Flora of Beijing: an overview and suggestions for future research

Type Journal Article - Urban habitats
Title Flora of Beijing: an overview and suggestions for future research
Volume 1
Issue 1
Publication (Day/Month/Year) 2003
Page numbers 30-44
URL http://www.urbanhabitats.org/v01n01/beijing_full.html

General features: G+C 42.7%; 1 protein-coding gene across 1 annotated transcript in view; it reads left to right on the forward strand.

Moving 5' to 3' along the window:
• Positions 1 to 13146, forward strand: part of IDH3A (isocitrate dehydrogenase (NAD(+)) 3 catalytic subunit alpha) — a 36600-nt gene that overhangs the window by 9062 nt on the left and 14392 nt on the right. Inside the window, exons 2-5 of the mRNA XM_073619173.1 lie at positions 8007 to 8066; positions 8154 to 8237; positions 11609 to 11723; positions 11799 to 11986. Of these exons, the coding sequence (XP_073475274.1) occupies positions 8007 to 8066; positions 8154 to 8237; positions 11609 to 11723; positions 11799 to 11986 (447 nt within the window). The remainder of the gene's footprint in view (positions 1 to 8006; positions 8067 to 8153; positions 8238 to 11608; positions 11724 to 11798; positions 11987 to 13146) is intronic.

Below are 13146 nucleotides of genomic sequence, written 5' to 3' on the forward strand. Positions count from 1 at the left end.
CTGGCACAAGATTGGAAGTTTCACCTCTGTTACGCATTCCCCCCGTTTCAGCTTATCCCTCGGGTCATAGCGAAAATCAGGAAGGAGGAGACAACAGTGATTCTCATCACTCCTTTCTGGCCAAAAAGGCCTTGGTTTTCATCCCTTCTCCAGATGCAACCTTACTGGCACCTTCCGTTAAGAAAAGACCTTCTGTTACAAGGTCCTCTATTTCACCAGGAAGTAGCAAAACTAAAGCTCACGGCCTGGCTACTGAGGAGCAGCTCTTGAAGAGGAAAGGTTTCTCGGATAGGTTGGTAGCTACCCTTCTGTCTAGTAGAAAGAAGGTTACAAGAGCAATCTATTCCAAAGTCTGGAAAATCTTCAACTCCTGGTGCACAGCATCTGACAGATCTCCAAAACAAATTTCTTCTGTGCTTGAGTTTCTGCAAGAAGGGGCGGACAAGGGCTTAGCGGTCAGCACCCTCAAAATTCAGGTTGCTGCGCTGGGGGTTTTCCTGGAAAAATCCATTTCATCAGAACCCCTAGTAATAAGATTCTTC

This paper reviews Flora of Beijing (He, 1992), especially from the perspective of the standards of modern urban floras of western countries. The geography, land-use and population patterns, and vegetation of Beijing are discussed, as well as the history of Flora of Beijing. The vegetation of Beijing, which is situated in northern China, has been drastically altered by human activities; as a result, it is no longer characterized by the pine-oak mixed broad-leaved deciduous forests typical of the northern temperate region. Of the native species that remain, the following dominate: Pinus tabuliformis, Quercus spp., Acer spp., Koelreuteria paniculata, Vitex negundo var. heterophylla, Spiraea spp., Themeda japonica, and Lespedeza spp. Common cultivated species include Juglans regia, Castanea mollissima, Ziziphus jujuba, Corylus spp., Prunus armeniaca, Hydrangea bretschneideri, and Lonicera spp. Crop plants such as corn and wheat are also very common. Few species are endemic to Beijing, but some semiendemic species are shared with the neighboring province of Hebei. This paper includes lists of plants, including native, endemic, cultivated, nonnative, invasive, and weed species, as well as a list of relevant herbarium collections. We also make suggestions for future revisions of Flora of Beijing in the areas of description and taxonomy. We recommend more detailed categorization of species by origin (from native to cultivated, including plants introduced, escaped, and naturalized from gardens and parks); by scale and scope of distribution (detailing from worldwide to special or unique local distribution); by conservation ranking (using IUCN standards, for example); by habitat; and by utilization. Finally, regarding plant treatments, we suggest improvements in the stability of nomenclature, descriptions of taxa, and the quality and quantity of specimens used. We also recommend that information on and treatment of cultivated species, along with illustrations of species and maps, should be included in Flora of Beijing to promote a deeper understanding of the flora.

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